In addition, after the War, in the early half of the 1970s, Japanese trading companies and manufacturers exported machinery and plant facilities to North Korea. North Korea refused to pay, oddly using their adverse circumstance to their advantage when North Korea was entirely isolated from the international community as their role was observed behind terrorist bombings in 1983 in Rangoon (presently Yangon). North Korea has yet to pay a total of 40 billion, in capital alone. With interest and arrears, the total is estimated at 220 billion. Japanese companies continue to send the bill to North Korea in June and December, every year, but North Korea has yet to respond. If Japan is to send any economic aid, this amount, naturally, needs to be deducted.

And the most important issue remains outstanding—North Korean abduction of Japanese citizens. Japan should not give a penny to North Korea until all abductees are returned and North Korea apologizes for their gross inhumanity.

Japan must make its fundamental and totally justifiable principles perfectly clear and make both South and North Korea understand its position.

It is feared that the conflict between Japan and Korea may lead to unwanted results on both sides

In the first place, Japan’s rule over Korea was entirely legitimate, following international and domestic laws at the time. Expenditures during the period was largely due to Japan footing the bill. Japan did not go to war against South Korea and North Korea– Japan owes absolutely nothing to South Korea and North Korea.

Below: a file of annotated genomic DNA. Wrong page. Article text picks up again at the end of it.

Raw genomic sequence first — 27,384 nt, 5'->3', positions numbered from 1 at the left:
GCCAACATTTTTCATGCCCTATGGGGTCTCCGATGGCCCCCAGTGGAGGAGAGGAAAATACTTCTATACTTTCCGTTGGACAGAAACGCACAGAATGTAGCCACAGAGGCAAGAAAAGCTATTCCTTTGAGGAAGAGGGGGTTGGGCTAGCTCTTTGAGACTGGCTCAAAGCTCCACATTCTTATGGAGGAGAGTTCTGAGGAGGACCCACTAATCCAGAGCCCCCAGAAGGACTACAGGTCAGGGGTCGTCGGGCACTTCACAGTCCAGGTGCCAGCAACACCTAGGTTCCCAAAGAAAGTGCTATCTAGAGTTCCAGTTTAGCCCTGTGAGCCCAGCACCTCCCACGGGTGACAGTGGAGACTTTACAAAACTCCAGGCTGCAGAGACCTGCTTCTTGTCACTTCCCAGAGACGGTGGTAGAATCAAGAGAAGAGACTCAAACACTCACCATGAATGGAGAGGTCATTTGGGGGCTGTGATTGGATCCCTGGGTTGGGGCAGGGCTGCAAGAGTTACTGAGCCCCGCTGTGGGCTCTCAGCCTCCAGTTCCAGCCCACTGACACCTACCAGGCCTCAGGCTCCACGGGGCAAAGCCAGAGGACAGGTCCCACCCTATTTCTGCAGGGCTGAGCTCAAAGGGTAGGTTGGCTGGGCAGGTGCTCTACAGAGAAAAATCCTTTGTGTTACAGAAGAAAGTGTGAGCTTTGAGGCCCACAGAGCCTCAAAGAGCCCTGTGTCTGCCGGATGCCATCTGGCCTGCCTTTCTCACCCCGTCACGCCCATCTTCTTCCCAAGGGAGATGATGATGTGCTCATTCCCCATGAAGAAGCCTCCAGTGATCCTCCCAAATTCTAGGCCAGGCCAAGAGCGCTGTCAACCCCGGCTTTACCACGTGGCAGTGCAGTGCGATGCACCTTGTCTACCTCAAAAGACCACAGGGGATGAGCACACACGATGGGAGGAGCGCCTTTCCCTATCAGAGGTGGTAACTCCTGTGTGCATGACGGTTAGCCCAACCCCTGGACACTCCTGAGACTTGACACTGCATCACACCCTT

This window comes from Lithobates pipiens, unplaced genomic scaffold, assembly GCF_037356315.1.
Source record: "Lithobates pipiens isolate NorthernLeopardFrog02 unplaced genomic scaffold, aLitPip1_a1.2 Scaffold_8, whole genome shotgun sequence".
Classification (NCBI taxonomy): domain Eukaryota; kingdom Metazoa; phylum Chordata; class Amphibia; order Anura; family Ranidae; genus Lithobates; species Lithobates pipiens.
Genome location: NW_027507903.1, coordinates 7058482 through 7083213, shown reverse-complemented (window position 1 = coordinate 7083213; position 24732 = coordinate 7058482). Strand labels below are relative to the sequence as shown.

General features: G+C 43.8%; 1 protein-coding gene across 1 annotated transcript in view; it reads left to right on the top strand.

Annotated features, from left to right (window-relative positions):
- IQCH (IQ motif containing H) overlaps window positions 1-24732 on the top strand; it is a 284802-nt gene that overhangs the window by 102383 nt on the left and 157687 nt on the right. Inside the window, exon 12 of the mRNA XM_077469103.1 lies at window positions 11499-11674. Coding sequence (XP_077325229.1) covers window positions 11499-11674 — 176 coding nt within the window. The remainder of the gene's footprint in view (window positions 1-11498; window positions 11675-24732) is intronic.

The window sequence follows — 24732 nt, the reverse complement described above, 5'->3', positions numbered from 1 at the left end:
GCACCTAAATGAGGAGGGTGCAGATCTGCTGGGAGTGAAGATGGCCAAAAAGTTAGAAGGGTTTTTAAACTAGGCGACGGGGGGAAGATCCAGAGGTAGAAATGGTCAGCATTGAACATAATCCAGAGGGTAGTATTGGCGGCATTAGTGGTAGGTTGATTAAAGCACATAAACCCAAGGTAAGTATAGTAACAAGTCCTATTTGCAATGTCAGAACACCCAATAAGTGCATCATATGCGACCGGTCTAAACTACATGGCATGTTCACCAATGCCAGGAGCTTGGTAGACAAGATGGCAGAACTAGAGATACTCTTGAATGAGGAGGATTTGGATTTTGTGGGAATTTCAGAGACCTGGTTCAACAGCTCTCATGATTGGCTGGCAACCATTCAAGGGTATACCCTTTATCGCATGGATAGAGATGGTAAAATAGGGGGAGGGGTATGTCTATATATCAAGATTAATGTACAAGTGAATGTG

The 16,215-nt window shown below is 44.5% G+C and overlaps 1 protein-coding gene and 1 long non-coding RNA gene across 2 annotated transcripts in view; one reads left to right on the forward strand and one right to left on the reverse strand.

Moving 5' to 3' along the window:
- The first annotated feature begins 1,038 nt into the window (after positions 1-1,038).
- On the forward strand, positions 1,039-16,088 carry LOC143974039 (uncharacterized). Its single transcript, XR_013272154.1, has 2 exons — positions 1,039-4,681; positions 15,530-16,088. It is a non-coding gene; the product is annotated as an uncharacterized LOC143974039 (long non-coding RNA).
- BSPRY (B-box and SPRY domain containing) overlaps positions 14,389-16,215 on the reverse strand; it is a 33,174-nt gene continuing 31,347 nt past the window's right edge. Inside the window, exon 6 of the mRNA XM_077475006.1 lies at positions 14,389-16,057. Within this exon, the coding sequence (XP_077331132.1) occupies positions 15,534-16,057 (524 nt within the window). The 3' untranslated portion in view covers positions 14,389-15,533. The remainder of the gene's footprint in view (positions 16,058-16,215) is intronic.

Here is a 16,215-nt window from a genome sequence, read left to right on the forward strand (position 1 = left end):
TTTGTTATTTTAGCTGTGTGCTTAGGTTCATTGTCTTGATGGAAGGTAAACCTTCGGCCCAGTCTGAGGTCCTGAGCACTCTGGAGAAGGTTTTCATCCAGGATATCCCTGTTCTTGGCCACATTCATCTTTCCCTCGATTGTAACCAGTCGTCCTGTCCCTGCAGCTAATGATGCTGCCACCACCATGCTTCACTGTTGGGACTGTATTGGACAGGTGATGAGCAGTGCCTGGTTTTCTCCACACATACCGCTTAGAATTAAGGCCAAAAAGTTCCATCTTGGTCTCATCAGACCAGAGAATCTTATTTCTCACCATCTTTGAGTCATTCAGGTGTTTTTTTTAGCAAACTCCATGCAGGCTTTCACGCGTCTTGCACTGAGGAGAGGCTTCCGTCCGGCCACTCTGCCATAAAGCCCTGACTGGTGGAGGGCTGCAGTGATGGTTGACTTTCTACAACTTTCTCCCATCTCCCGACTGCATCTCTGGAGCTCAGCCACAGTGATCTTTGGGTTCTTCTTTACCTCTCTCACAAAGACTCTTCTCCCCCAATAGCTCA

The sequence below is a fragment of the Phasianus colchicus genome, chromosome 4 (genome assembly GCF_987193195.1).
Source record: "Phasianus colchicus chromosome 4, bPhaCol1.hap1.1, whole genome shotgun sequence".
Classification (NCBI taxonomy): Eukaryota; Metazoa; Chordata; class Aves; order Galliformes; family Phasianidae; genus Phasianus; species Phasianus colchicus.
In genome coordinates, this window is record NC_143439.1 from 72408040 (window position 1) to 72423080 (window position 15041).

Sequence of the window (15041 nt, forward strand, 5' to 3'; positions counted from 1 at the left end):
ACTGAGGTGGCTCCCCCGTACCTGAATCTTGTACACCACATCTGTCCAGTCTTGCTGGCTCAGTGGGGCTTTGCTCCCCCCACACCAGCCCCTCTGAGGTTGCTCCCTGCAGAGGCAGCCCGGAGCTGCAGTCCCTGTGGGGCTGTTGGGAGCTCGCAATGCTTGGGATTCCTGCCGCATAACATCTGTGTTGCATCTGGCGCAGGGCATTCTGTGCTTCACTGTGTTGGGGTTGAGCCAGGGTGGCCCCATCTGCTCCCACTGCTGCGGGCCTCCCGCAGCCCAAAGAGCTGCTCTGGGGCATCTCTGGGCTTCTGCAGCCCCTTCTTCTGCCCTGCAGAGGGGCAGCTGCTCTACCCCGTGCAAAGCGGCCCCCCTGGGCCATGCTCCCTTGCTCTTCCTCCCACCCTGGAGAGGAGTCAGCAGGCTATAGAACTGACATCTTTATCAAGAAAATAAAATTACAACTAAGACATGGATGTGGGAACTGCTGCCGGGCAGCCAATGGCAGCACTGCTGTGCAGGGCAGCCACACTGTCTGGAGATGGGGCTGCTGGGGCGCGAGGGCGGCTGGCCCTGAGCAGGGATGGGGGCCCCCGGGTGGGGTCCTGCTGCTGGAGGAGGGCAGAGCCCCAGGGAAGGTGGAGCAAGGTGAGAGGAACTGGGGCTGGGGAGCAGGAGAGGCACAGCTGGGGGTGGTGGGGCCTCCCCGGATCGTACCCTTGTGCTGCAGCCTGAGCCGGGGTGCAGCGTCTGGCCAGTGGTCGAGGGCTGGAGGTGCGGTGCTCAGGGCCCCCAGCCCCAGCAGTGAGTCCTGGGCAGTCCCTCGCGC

However, exceptionally naive Japan continued to take care of Korea after the War, in the form of “economic aid” and not “compensation.” After every domestic economic crisis, Japan bailed South Korea out. By doing so, Japan naively hoped that “if South Korea became a rich country through Japan’s economic aid, there will be no anti-Japanese sentiment among the Koreans.”

However, quite contrary to Japan’s optimistic expectation, the official Korean view is that “Japan’s rule was an illegal occupation,” ever since Syngman Rhee’s distortion of history. However eagerly Japan helps South Korea with its finances, South Korea never thanked Japan, instead stating, “Japan’s aid is nothing compared with the grave crime it committed in the Korean Peninsula.” Rather than gratitude, fueled by extreme anti-Japanese propaganda, Korean anti-Japanese sentiment took on a life of its own and Korean wariness and spite rose to a religious level. Perceiving Korean hate, some Japanese say in resignation, “There is nothing that Japan can do towards Korea that would be of any help,” and an atmosphere of “leaving Asia” is now permeating discussion.

Is the present circumstance good for both countries?